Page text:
White House press secretary Robert Gibbs doubled down on President Obama's pledge to veto any bill with earmarks in it despite comments from Senate Majority Leader Harry Reid (D-Nev.) that Obama should "back off."
After Obama said in his State of the Union address on Tuesday that he would veto any bill that comes to his desk containing earmarks, Reid was defiant.
“I think it’s absolutely wrong and the public should understand that the president has enough power; he should back off and let us do what we do," Reid told NBC News, adding that Obama's veto threat was an "applause line."
But Gibbs dug in on Thursday, saying that Obama will not bend, and if a bill with earmarks lands on the president's desk, "he will veto it, and he will send it back."
"The president was clear on this," Gibbs said. "We're going to make some very, very tough decisions, as the president talked about, in his budget. We're going to make some decisions that cut programs that Democrats and Republicans alike will both say are important.
"But we're doing that because we know right now the government spends far, far more than it takes in and that that can't continue."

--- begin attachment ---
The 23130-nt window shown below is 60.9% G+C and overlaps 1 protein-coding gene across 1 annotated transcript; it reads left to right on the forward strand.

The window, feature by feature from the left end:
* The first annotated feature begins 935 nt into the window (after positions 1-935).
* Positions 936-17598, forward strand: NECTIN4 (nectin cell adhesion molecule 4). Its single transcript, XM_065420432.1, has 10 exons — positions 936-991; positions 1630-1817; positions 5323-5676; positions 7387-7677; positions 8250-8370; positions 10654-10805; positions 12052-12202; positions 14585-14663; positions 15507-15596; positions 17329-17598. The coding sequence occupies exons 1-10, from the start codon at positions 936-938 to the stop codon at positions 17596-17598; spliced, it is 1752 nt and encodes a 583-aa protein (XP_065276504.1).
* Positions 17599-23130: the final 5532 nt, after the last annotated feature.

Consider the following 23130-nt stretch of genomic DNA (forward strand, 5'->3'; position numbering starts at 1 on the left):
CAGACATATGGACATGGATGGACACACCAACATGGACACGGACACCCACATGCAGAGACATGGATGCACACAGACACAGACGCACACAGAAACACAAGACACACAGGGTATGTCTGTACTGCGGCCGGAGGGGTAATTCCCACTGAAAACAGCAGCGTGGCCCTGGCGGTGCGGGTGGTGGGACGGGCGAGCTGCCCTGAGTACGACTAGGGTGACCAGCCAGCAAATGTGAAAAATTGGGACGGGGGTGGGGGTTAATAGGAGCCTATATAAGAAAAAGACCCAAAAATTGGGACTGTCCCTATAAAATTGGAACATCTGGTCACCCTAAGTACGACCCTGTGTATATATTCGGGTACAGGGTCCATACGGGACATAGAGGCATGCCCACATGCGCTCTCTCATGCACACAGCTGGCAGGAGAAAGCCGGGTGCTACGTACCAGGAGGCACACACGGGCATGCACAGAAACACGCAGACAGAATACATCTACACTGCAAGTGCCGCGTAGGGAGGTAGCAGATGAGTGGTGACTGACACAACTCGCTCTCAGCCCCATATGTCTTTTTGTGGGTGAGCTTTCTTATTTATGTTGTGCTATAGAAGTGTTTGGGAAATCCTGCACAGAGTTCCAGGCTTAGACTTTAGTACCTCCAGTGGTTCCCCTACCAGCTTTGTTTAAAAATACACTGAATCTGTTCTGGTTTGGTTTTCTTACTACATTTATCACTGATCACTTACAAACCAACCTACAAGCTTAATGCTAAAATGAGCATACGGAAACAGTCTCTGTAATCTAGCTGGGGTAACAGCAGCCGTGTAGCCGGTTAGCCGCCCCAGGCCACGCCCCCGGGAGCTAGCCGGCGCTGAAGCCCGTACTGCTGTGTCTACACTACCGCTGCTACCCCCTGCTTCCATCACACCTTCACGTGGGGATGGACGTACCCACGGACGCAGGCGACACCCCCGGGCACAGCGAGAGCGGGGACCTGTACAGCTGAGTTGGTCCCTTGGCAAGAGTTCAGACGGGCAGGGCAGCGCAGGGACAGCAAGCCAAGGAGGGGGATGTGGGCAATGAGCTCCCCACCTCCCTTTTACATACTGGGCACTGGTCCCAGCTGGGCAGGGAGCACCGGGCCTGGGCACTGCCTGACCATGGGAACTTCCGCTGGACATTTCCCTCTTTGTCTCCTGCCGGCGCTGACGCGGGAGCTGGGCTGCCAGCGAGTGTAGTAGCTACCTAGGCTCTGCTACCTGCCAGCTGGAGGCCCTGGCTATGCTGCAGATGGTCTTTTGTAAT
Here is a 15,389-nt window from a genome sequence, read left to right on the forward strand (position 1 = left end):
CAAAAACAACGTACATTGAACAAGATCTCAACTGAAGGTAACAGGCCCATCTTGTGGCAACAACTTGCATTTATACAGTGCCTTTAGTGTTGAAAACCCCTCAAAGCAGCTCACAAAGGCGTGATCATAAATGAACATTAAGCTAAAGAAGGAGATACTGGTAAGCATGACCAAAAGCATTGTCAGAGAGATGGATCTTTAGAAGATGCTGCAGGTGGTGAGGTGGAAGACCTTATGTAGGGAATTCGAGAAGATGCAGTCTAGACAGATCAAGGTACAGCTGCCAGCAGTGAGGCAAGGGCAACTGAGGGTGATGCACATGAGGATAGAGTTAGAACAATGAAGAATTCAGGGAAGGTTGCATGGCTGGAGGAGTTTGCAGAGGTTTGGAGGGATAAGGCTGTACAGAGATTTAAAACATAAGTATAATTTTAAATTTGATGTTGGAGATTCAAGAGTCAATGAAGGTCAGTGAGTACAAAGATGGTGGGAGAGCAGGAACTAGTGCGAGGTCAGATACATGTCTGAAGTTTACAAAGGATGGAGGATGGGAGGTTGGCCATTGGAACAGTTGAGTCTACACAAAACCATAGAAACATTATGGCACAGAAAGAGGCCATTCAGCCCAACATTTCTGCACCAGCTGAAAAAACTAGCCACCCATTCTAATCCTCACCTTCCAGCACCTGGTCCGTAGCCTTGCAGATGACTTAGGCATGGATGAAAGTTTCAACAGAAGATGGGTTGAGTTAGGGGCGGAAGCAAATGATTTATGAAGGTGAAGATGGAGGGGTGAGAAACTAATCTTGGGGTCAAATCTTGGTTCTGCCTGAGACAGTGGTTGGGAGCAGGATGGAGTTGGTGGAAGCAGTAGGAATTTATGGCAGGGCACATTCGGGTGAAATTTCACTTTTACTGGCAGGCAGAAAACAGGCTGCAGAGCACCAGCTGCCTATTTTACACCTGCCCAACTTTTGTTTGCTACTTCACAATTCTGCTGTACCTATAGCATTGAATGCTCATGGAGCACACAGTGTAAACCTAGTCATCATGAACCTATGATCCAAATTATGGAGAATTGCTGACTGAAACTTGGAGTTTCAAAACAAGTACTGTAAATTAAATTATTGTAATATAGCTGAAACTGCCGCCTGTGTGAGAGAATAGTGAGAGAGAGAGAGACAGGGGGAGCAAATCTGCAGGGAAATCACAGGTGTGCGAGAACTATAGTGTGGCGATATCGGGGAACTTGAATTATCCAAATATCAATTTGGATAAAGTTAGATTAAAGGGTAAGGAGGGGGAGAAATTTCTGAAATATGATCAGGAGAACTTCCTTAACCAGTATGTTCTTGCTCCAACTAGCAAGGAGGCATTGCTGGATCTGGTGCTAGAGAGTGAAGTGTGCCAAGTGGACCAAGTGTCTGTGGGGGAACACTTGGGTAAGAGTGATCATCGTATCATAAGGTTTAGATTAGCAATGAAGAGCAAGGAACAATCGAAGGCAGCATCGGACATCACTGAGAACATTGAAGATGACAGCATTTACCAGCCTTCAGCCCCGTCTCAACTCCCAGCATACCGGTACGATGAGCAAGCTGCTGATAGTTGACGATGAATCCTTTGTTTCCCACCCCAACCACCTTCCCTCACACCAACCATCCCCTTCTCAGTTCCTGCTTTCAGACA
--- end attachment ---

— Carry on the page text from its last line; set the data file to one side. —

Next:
When it was pointed out to Gibbs that the standoff over earmarks is a major point of disagreement between Obama and one of his top allies on Capitol Hill, Gibbs agreed. "It is," he said.
"I don't know why you or how you could ask different agencies in different places to undertake an exercise that those on Capitol Hill are unwilling to take themselves," Gibbs said.
Gibbs said that Obama has been opposed to earmarks since the campaign, and when he pledges to veto a bill that contains them, "I take him at his word."
Gibbs said Obama has not spoken with Reid about the matter since the State of the Union.
When asked if Obama would veto a continuing resolution that contains earmarks, Gibbs said Obama "would tell leaders in Congress before the bill got here not to send it here, because he'll send it back."